Activating Control Center is simple and intuitive–in one motion, just swipe up from the bottom of the screen. Here you will find all you need to activate, disarm and adjust various settings and functions on your iPad. You can also activate Control Center from the lock screen and from within apps with the same swiping motion. You can turn these settings on and off in the Settings App under Control Center.
Highlighted (call-out) Controls starting in the upper left and moving in a clock-wise direction are as follows
Wi-Fi. Tapping this button will allow you to turn your Wi-Fi on or off. Turning on will let you connect to Wi-FI hot-spots–however, you may still need to enter password information of your iPad detects a hot-spot that you have not previously connected to, or you instructed your iPad to “forget” the hot-spot after the last time you were connected.
Bluetooth. This will turn your iPad’s Bluetooth connection on or off allowing your iPad to pair with a Bluetooth device such as a keyboard
Do-not-Disturb. A great little utility that you can adjust to mute notifications and calls for pre-set times or on the fly as needed.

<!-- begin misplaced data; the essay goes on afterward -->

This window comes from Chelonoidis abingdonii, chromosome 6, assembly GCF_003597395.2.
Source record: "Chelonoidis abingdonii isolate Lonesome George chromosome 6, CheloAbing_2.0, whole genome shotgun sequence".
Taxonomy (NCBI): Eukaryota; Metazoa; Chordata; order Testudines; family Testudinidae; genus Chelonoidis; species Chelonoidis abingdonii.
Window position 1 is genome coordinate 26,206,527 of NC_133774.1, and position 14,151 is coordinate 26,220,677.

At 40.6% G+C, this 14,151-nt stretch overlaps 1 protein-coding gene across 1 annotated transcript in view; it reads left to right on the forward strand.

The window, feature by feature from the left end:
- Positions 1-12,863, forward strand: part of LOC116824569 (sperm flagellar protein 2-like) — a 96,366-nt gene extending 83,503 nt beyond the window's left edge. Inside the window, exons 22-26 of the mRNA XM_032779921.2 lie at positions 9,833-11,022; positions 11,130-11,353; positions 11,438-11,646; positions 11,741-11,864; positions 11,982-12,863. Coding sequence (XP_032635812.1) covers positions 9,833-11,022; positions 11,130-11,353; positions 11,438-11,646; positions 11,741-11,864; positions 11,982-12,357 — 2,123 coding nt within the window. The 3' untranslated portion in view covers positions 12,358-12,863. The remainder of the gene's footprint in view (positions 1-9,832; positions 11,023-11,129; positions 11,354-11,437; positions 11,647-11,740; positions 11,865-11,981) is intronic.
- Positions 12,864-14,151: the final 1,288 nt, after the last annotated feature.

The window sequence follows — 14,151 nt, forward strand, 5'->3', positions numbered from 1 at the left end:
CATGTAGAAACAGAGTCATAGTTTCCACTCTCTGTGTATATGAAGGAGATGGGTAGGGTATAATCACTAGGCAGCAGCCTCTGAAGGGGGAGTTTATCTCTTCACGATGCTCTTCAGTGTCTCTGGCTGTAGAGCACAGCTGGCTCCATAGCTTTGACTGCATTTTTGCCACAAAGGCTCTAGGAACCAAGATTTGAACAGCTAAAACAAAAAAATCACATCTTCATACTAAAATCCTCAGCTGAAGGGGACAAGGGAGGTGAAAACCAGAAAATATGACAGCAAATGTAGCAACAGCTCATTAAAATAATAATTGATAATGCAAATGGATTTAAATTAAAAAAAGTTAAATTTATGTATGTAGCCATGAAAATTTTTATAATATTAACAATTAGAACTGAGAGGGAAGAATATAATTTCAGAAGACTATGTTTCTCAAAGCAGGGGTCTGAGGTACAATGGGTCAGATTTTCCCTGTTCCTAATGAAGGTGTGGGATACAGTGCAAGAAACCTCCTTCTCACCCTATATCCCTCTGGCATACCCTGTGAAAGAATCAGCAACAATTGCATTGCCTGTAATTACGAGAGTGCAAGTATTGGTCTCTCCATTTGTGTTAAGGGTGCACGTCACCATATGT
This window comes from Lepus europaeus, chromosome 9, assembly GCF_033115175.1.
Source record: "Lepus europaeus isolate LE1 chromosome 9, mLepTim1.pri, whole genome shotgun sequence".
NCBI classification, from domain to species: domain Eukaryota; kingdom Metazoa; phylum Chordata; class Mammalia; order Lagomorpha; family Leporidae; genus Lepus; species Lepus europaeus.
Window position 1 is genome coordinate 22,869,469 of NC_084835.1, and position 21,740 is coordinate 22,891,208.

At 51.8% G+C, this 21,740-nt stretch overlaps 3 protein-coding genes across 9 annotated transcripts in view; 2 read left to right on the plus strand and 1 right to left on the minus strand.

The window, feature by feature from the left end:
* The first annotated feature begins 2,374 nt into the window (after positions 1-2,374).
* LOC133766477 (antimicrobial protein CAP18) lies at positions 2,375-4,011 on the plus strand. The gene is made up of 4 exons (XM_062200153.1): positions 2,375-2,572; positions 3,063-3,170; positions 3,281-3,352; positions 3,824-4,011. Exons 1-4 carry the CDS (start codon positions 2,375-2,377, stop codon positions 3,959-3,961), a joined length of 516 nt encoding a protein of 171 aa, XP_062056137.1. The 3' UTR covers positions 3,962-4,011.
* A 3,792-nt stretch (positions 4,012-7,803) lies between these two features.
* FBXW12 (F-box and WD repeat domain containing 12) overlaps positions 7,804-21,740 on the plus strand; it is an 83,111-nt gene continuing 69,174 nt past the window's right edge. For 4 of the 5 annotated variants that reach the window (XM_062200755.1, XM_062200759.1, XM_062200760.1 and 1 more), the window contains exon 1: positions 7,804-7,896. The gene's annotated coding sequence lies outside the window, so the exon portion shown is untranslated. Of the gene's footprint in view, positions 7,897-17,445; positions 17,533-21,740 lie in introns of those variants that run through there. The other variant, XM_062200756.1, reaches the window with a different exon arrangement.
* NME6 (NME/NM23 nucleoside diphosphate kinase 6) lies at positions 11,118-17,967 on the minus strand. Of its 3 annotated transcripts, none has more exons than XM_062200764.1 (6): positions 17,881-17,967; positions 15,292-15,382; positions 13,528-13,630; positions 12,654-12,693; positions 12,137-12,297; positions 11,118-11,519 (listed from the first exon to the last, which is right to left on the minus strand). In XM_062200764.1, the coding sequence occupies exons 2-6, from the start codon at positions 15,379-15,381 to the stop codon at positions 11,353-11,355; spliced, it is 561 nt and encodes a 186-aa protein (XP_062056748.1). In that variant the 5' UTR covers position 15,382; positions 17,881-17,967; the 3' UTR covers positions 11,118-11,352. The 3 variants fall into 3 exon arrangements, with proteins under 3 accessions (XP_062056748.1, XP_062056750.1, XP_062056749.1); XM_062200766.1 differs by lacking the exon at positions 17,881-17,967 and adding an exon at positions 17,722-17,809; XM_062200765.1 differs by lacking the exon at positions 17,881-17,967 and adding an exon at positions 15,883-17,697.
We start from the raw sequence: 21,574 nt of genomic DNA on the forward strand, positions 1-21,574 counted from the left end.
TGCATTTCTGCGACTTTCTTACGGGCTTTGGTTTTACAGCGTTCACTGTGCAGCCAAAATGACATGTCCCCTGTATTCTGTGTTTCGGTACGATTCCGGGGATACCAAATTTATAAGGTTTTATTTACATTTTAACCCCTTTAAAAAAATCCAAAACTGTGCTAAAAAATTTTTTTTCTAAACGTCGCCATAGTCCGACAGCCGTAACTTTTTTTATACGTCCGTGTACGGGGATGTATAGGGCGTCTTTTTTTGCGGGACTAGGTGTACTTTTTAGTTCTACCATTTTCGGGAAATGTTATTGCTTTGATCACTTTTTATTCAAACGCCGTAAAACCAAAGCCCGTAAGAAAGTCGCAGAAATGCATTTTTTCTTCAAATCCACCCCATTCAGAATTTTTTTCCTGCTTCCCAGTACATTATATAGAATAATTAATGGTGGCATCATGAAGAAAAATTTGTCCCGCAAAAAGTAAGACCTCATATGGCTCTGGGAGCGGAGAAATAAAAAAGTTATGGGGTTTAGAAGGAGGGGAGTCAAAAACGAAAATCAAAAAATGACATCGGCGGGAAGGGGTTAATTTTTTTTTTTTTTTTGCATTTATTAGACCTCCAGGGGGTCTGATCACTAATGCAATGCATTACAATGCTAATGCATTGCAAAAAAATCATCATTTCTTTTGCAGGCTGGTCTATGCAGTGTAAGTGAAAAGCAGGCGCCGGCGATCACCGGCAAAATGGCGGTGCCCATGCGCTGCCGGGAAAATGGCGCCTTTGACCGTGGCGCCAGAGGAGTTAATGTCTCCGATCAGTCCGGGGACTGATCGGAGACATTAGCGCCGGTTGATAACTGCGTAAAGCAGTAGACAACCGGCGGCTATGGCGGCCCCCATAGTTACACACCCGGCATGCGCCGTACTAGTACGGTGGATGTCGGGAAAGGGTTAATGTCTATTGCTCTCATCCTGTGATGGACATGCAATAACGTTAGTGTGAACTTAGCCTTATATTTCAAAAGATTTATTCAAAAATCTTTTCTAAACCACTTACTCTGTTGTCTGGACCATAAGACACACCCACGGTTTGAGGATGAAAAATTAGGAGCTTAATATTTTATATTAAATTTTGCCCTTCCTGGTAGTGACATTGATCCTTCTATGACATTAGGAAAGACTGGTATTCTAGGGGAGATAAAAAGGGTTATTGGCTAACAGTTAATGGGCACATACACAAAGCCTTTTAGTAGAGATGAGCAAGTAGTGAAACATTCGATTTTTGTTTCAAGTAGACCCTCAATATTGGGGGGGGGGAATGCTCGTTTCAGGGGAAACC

Screen Lock. Locks the screen orientation in other portrait or Landscape mode.
Airplane Mode. When active, it will turn off cellular, Wi-Fi and Bluetooth. Can be a useful way of saving battery–especially in areas where signal strength is weak and your iPad is looking for a cell tower.
Today’s featured iPad Insight deal is on these slick looking Earjax ‘Lyrics’ Noise-Isolating Headphones, which promise studio quality sound. They’re on sale for just $34.95 – 65% off their standard price of $100.
Here’s the quick rundown on these headphones:
Earjax has extremely high standards for a proper listening experience, and you should too. Their precision-crafted design delivers every nuance of every note, so you are guaranteed to hear music as the artists intended.
Precision fit & studio quality sound
Oversize high-definition drivers
High frequency response & rich bass